ECJ rules Hungary’s tax on retailers discriminatory


The European Court of Justice on Wednesday ruled that Hungary's sectoral tax on retailers is discriminatory, putting companies with owners in other European Union states at a disadvantage. The ruling came in a case filed by the Székesfehérvár-based franchise of sporting goods retailer Hervis against the National Tax Authority (NAV) which argued companies must pay the tax based on consolidated turnover, which raises the rate for large-- often foreign-owned – corporate groups.

In its ruling, the ECJ noted that combining the turnover of chain stores with the purpose of applying a progressive tax rate went against the Treaty on the Functioning of the European Union (TFEU), if the persons taxable for the turnover have their office in another member state.

“Articles 49 TFEU and 54 TFEU must be interpreted as precluding legislation of a member state relating to tax on the turnover of store retail trade which obliges taxable legal persons constituting, within a group, ‘linked undertakings’ within the meaning of that legislation, to aggregate their turnover for the purpose of the application of a steeply progressive rate, and then to divide the resulting amount of tax among them in proportion to their actual turnover, if … the taxable persons covered by the highest band of the special tax are ‘linked’, in the majority of cases, to companies which have their registered office in another member state,” reads the decision in part.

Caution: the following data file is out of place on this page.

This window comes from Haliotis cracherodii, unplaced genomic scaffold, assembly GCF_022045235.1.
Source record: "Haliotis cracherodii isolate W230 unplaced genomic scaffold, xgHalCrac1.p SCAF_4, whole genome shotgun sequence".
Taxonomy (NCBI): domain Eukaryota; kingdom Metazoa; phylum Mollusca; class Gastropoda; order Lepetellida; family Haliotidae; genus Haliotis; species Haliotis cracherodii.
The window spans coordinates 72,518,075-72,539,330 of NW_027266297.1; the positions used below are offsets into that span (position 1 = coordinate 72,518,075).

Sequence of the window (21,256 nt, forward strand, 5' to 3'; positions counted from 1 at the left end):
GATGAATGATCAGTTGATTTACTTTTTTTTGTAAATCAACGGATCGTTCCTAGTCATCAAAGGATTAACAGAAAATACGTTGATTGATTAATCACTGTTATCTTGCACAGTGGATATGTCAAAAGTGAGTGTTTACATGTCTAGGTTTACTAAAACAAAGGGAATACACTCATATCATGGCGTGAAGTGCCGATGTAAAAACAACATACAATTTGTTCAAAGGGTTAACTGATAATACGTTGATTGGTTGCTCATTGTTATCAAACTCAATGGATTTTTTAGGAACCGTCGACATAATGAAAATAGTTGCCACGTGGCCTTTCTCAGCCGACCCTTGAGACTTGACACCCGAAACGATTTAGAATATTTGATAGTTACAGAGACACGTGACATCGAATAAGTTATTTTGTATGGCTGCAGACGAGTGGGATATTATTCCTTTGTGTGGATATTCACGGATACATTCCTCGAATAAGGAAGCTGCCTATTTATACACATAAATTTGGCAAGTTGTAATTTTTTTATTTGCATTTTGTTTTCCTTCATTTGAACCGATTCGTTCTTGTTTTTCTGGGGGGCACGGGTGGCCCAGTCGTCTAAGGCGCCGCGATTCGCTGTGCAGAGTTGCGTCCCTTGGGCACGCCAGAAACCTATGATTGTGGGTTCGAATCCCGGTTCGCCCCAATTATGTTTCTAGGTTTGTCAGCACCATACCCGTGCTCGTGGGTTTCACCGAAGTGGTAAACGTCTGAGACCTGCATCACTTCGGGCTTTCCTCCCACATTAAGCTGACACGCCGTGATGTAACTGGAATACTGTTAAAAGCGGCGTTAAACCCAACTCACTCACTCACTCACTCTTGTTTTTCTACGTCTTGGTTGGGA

In September 2013, ECJ advocate-general Juliane Kokott in an official opinion on Hervis’s complaint stated that the sector tax enacted in 2010 may be in violation of certain VAT directives. While “the Hungarian special tax applicable to the retail trade does not discriminate against foreign undertakings,” Kokott wrote at that time, the special tax may nevertheless infringe upon standing EU regulations.

Hungary-based retailers with annual revenue of over HUF 500 million are required to pay 0.1% to 2.5% in additional tax, based on revenue; only those enterprises with turnover exceeding HUF 100 billion are required to pay this top rate, a structure legal representation for Hervis argued was retrogressive.

-- material from national news service MTI was used in this article

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